The fourth day of the Hobie Tiger and Hobie Dragoon Worlds 2008 ended with no official results.
The Langebaan Lagoon looked flat this morning and the sun was bright. The Dragoon kids played for hours on the beach and in the water. The Tiger sailors discussed their tactics, played cards or had a massage. The breeze picked up a little bit at noon and half a hour later the race committee decided to give it a try, but the catamarans were still floating. Racing was cancelled at about 14:00. On the way back inshore, the wind became strong enough to start a long distance race that does not count for the overall results. Unfortunately, thick fog came up and the race committee had to abandon the battle halfway the scenery course.
At the briefing, Colin WHITEHEAD told the competitors that there were 'no rules' for the long distance race. The Olympic duo Carolijn BROUWER
(BEL) and Darren BUNDOCK
(AUS) interpreted that notification pretty literally and started a few seconds earlier.
BROUWER said afterwards, while taking down the jib, "I think we were a bit early, but they said there were no rules."
The start looked spectacular from the Langebaan beach. The Dragoons were already beating up, as the Tigers lined up with the national park in the background. After the signal they headed for the gate at the Langebaan Yacht Club. Not everybody actually.
WHITEHEAD said, "The Olympians obviously didn't know the course, because they missed the gate."
BROUWER retorted, with a confident smile, "They said there were no rules."
That is how Gerard LOOS from the Netherlands lost his leading position: "I tacked to go through the gate and all of a sudden I saw five boats in front of me. They simply passed it."
After the top mark, the fleet hoisted the kites and went back to a buoy close to Langebaan beach, from where they had to do another lap. According to WHITEHEAD, the 'Champion of the Race' would be the first at the bar on Kraal Beach in another gorgeous bay. Unfortunately, fog came up rapidly and the sailors were sent back inshore.
South African Hobie Cat Youth Sailing
About a year ago, the South African youngsters started sailing the Hobie Dragoons. Two national youth programmes were set up. One on the West Coast, called the Hobie Cat Youth Club.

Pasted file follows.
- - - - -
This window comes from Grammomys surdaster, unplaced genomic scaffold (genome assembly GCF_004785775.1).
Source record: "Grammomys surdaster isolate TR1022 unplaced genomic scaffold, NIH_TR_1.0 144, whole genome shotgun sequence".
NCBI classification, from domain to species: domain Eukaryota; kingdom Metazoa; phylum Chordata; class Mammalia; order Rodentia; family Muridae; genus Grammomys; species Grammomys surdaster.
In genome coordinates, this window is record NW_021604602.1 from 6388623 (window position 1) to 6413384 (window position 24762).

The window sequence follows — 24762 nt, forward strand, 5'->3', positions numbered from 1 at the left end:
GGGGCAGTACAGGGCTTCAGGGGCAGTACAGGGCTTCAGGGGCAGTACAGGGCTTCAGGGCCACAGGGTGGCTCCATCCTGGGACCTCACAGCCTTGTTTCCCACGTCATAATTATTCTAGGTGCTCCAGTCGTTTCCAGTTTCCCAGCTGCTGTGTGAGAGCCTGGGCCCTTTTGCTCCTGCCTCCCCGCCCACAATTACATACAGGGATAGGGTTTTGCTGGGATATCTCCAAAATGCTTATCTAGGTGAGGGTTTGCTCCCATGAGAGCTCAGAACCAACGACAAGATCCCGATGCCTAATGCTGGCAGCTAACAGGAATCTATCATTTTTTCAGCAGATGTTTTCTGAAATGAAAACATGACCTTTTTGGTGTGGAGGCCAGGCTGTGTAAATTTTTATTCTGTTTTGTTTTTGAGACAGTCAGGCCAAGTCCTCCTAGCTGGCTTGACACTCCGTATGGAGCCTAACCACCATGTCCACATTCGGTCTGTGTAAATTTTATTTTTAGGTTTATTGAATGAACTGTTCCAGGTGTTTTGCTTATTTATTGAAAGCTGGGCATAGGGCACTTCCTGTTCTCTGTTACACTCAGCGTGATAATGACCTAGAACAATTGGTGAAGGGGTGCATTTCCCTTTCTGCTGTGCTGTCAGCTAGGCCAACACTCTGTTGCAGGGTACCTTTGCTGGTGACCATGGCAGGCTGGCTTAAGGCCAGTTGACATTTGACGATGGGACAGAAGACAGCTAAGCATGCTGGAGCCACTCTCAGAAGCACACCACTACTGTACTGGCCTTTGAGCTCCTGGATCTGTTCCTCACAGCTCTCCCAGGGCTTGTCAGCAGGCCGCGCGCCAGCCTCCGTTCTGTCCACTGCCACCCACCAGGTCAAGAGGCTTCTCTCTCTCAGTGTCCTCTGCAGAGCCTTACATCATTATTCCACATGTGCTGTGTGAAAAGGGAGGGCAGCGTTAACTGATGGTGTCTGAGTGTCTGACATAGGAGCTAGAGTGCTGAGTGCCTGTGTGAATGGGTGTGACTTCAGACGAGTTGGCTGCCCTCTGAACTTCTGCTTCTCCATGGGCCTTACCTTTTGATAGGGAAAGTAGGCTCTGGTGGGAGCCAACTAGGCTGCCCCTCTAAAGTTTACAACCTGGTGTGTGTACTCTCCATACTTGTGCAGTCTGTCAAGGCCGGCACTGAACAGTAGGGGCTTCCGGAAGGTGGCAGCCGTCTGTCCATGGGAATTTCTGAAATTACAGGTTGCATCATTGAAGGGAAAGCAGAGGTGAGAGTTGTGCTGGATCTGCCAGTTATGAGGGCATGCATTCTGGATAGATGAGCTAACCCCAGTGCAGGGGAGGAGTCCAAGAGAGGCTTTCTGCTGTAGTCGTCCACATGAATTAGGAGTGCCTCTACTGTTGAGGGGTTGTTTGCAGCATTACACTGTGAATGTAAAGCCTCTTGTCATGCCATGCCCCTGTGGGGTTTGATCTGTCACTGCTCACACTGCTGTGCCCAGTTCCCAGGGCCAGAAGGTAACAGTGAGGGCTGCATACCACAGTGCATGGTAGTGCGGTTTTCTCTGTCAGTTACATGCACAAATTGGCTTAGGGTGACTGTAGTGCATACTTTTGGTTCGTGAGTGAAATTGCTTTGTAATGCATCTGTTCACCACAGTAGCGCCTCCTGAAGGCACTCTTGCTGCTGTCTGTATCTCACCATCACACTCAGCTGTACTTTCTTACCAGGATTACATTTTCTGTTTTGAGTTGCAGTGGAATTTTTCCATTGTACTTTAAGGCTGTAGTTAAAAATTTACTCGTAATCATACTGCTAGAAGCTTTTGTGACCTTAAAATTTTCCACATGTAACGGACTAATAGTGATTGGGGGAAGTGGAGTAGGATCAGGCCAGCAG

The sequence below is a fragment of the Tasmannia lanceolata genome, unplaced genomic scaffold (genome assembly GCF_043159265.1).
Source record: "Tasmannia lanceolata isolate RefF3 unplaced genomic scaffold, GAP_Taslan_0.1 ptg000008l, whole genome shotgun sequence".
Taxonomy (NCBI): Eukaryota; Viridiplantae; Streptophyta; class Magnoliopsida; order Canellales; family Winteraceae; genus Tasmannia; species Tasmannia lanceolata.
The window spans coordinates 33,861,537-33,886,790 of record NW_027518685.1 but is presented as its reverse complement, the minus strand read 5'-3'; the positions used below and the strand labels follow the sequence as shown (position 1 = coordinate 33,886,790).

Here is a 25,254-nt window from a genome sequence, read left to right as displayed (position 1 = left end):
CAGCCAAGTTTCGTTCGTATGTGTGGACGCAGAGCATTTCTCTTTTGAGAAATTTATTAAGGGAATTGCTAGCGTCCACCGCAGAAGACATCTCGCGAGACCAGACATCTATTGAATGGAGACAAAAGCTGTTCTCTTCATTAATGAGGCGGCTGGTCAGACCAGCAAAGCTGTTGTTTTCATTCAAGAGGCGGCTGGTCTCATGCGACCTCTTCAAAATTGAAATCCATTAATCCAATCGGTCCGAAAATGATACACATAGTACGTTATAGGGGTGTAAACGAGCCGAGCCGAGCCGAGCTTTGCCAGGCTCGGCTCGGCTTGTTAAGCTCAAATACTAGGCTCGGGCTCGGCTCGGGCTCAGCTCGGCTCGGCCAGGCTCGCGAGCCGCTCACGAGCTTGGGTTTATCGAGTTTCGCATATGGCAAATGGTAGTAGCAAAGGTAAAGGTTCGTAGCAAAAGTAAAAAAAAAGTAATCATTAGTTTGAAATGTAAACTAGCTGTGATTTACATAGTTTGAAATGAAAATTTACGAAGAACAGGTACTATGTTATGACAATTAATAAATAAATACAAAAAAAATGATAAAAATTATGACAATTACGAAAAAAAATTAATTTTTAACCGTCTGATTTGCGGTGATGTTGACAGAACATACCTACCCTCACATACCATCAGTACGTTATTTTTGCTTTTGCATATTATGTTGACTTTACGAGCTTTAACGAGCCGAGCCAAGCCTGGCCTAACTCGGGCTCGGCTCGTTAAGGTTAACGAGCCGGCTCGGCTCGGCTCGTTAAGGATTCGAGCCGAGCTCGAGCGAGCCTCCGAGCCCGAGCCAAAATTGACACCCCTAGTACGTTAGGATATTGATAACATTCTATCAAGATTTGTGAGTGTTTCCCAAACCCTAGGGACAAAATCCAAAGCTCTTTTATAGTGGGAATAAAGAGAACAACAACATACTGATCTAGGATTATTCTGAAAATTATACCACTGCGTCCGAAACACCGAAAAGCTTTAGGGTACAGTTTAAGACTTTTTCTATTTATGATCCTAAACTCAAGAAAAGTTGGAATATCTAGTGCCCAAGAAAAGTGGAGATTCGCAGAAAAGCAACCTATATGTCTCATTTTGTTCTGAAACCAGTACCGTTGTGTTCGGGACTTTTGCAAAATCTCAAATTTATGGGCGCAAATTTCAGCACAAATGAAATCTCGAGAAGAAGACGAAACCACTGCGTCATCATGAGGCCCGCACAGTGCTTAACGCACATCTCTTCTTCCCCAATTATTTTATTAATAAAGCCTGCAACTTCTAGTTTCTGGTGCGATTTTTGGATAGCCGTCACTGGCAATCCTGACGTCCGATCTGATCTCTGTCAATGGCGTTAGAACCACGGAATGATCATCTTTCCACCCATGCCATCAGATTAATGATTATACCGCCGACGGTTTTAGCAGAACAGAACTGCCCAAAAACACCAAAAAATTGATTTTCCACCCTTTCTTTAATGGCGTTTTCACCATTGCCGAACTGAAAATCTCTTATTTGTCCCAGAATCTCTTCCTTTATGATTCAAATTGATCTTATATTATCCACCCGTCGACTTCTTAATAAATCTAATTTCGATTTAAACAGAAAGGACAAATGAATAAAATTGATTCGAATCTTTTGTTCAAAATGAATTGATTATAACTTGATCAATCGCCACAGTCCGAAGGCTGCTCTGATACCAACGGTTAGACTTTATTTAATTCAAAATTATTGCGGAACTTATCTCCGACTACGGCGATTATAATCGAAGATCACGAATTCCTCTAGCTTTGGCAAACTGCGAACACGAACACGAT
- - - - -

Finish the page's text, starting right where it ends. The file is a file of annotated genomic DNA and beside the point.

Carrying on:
WHITEHEAD explained, "This is a non-profit organization. Six parents bought a Hobie Dragoon and donated their boats to the school. They became shareholders of the Hobie Cat Youth Club."
Tracy WHITEHEAD was announced as Managing Director, which means that she runs the organization of the Dragoons. WHITEHEAD explained, "There are 12 courses a year and they take four days. We have three levels: beginners, intermediate and advanced. Two out of 12 to 14 kids per course are Previously Disadvantaged Individuals [PDI], so they don't have to pay a fee."
Over the past year, 72 children learned how to sail a multihull in the Langebaan Lagoon.
The other South African school operates under the name of Gauteng Hobie Cat Association Youth Club. They also have six Hobie Dragoons. Belinda HAYWARD
(RSA), multiple medallist at the Hobie 16 Women Worlds, trains the Gauteng youth with great enthusiasm.
"Watching these guys is even more rewarding than sailing myself. I do give a beginners course once in a while, but I concentrate on my six teams to get them on Worlds standard. They have come a long way, but they all made it to the top ten at the nationals,"
Ewald ERASMUS and Riccardo SUTTNER-SCALCO (RSA) became the 2008 Hobie Dragoon Champions of South Africa. Matt WHITEHEAD
and Megan DU PLESSIS (RSA) won silver, but are leading the Worlds at the moment. Thanks to both initiatives, the South African Hobie Dragoon fleet has grown from zero to 17 competing teams.
The weather forecast for Friday looks more promising. The breeze should pick up again.
The Hobie Tiger & Hobie Dragoon Worlds 2008 are sponsored by Southey, Airport City, Seiko and Coca Cola with Langebaan Yacht Club as the event host.
Results - click here
Hobie Tiger and Hobie Dragoon World Championships - click here